Saturday, January 4, 2014

Goodbye Facebook: How to Phase Facebook Out of Your Life

It's the new year. It's time to say goodbye to more than just the previous year. More and more each day, people are beginning to permanently log off of Facebook. Many different reasons have been given to explain this mass exodus. After polling my readers, I found the most common reason to be age. Yes, age. Apparently, my readers feel that they have outgrown not only Facebook, but social networking in general. The second most common reason I was given was time. People began to notice how much time they were wasting on social networking at the year's end. Searching through their most active posts and photos left many feeling like they never logged off. The third most common reason for walking away from Facebook was over-sharing. One reader said she new it was time for a change when she began posting the funny comments her children were making during Christmas dinner, DURING Christmas dinner.

No matter the reason, departing from Facebook is definitely going to be a good decision. Just think, no more pesky alerts sending your smartphone into a short seizure. No more thumb cramps. No more speaking in hash tags or acronyms. You will once again become a fully functional human being.

Step 1: Make the Announcement

When I decided to step out of the line of drones, I realized that all of my friends and family were still shackled. Therefore, my much desired relationships would end if I shutdown my Facebook pages. So I decided to make a series of announcements. First there was the general post before the New Year's action. I posted a picture with a warning that the big day was coming. When the day came, I changed my profile and cover photos to help remind my friends and family that I was leaving. I requested everyone's contact information in the general post. Instantly, I received updated info. I also learned who my real friends were not. Anyone who doesn't want to keep in touch with you outside of Facebook is not worthy of your friendship let alone access to your family photos.

Step 2: Hunt Tags

You've been tagged in photos and posts galore. If you delete yourself before removing these tags, your photo and/or post will remain. By "untagging" yourself, you will trigger the question box that will inquire why you want to remove it. Mark the appropriate reason. If you don't find one that fits, mark the "Intellectual Property" option. This will force the person who posted the photo to provide proof that the photo belongs to him or her.

Step 3: Photo Bomb

Start downloading your photo albums and deleting them. Make sure they have been backed up on your hard drive as chances are, these are your only copies of original digital photos. If you don't delete your albums, Facebook will force you to delete each one before you can deactivate your account. Each time you choose to delete, you will be asked if you are sure you want to...repeatedly. If you have business pages on Facebook, be sure to repeat steps 2 and 3 for each business page, AFTER setting up a separate website. Facebook does not allow business pages without a personal account to which to link it. Convenient.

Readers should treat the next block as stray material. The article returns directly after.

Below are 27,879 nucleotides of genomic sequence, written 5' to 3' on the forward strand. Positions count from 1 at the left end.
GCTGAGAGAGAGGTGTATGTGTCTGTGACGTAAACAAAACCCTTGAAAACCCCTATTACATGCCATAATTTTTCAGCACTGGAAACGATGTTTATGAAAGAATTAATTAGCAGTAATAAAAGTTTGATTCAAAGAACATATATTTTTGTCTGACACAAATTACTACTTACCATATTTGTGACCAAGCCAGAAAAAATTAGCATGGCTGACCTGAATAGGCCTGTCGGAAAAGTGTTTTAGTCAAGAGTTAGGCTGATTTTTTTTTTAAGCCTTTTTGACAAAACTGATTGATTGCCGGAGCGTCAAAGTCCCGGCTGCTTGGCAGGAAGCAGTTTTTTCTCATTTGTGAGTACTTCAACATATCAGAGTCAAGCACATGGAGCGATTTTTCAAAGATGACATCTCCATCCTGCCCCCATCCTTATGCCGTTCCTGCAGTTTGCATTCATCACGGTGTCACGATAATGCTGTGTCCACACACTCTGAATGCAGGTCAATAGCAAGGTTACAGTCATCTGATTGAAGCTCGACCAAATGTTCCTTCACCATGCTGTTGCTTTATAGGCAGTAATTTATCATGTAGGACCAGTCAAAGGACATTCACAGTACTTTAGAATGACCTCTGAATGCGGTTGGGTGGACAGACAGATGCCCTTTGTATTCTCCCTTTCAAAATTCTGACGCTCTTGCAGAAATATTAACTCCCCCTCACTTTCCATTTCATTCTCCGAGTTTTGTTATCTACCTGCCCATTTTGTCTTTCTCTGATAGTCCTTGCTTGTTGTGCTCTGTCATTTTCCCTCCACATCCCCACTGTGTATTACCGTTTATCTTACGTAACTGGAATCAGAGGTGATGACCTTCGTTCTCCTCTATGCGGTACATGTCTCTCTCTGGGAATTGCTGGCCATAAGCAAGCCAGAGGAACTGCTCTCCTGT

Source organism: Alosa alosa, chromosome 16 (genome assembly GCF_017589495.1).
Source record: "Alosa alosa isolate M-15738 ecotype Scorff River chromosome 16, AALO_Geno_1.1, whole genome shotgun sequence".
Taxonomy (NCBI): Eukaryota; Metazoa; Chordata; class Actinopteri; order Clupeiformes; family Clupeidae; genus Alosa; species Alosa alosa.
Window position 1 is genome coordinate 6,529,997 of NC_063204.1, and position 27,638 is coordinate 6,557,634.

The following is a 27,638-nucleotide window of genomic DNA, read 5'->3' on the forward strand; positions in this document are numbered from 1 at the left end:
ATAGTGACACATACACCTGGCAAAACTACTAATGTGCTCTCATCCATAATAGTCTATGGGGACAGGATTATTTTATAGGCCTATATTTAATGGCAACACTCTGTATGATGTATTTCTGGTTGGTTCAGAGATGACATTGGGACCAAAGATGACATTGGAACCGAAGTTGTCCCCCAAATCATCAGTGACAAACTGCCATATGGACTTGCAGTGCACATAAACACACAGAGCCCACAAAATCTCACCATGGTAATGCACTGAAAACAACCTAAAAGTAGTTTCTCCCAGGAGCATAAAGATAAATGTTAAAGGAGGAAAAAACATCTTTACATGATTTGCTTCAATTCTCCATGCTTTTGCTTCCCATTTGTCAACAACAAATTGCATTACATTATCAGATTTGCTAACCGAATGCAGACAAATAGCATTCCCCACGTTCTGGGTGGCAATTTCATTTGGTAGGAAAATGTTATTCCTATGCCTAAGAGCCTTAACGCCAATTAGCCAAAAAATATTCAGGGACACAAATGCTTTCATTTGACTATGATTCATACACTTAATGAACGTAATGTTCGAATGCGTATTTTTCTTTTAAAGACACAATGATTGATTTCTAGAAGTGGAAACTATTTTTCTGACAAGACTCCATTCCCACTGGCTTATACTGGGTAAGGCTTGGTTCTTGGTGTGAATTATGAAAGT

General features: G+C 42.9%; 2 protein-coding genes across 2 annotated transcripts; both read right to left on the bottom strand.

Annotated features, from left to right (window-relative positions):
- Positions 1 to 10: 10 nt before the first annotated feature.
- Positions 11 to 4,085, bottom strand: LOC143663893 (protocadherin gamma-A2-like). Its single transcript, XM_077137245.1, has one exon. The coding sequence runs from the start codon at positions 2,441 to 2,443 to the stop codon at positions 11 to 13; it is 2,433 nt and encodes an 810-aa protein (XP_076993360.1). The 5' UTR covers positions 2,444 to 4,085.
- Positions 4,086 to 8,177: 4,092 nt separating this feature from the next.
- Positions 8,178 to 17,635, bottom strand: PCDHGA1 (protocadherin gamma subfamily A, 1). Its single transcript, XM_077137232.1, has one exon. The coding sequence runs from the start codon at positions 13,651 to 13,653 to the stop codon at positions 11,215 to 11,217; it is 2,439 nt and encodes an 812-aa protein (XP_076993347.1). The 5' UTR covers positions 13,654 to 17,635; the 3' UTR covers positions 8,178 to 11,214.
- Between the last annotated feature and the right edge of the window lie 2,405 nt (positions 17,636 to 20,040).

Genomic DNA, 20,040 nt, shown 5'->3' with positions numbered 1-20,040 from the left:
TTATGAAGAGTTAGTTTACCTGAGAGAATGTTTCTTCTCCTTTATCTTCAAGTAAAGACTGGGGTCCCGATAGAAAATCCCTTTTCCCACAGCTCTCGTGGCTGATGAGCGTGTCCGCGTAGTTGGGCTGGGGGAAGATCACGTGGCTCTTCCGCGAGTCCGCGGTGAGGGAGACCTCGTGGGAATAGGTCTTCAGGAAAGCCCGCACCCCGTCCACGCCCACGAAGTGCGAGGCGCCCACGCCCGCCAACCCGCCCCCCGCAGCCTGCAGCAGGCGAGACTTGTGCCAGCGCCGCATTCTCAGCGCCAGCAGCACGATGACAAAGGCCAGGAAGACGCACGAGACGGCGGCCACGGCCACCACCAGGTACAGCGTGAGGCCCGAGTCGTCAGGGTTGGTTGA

Step 4: Abstinence

Don't post ANYTHING. Don't "like" ANYTHING. This is perhaps the most difficult step. Just one comment or "like" will trigger a conversational relapse. If you like something someone said, call them and tell them. If it isn't important enough to tell them personally, it isn't important enough to comment on. Ask yourself, "Can I say this in person?" The answer will always be affirmative. If by chance it is not, then it isn't worth saying.

Step 5: Radio Silence

Your smartphone is equipped with alerts galore. Turn them off. Until you have received all of the photos and numbers you need, simply turn off any alerts. This prevents the knee-jerk reaction to check the app for that little red number telling you about meaningless activities. It also let's you see just how unimportant most of your notifications are. I left Facebook for 30 days. I came back to over 90 notifications. None of them were significant.

Step 6: Last Call

Contact the specific people you want to keep in contact with. Ask for either their emails and phone numbers as both can change. If comfortable, exchange addresses. This will e the last change for those laggers to stay in touch with you.

Step 7: Delete Account

Don't "deactivate" your account. Actually delete it. Deactivating an account simply places it on hold. To permanently delete your account, you have to choose that option. Facebook will offer to let you download all of your activity. However, the only way to access that information is sign back into your Facebook.